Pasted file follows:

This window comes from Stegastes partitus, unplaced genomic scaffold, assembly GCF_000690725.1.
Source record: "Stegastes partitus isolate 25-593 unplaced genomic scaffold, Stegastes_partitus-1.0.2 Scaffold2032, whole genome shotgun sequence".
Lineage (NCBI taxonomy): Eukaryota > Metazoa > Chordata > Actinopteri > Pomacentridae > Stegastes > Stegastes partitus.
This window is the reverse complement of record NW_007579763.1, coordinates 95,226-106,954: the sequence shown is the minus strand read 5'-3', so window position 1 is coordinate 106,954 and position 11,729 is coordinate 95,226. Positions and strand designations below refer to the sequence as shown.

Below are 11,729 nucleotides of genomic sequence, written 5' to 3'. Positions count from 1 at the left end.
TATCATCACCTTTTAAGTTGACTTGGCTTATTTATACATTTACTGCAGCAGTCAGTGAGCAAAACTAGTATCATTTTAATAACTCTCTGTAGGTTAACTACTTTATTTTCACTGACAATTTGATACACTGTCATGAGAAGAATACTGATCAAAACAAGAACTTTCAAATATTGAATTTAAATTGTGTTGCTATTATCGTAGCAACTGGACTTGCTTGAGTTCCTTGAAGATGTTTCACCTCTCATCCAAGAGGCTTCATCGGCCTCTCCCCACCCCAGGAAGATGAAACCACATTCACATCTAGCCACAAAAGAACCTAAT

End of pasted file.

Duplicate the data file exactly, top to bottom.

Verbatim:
This window comes from Stegastes partitus, unplaced genomic scaffold, assembly GCF_000690725.1.
Source record: "Stegastes partitus isolate 25-593 unplaced genomic scaffold, Stegastes_partitus-1.0.2 Scaffold2032, whole genome shotgun sequence".
Lineage (NCBI taxonomy): Eukaryota > Metazoa > Chordata > Actinopteri > Pomacentridae > Stegastes > Stegastes partitus.
This window is the reverse complement of record NW_007579763.1, coordinates 95,226-106,954: the sequence shown is the minus strand read 5'-3', so window position 1 is coordinate 106,954 and position 11,729 is coordinate 95,226. Positions and strand designations below refer to the sequence as shown.

Below are 11,729 nucleotides of genomic sequence, written 5' to 3'. Positions count from 1 at the left end.
TATCATCACCTTTTAAGTTGACTTGGCTTATTTATACATTTACTGCAGCAGTCAGTGAGCAAAACTAGTATCATTTTAATAACTCTCTGTAGGTTAACTACTTTATTTTCACTGACAATTTGATACACTGTCATGAGAAGAATACTGATCAAAACAAGAACTTTCAAATATTGAATTTAAATTGTGTTGCTATTATCGTAGCAACTGGACTTGCTTGAGTTCCTTGAAGATGTTTCACCTCTCATCCAAGAGGCTTCATCGGCCTCTCCCCACCCCAGGAAGATGAAACCACATTCACATCTAGCCACAAAAGAACCTAAT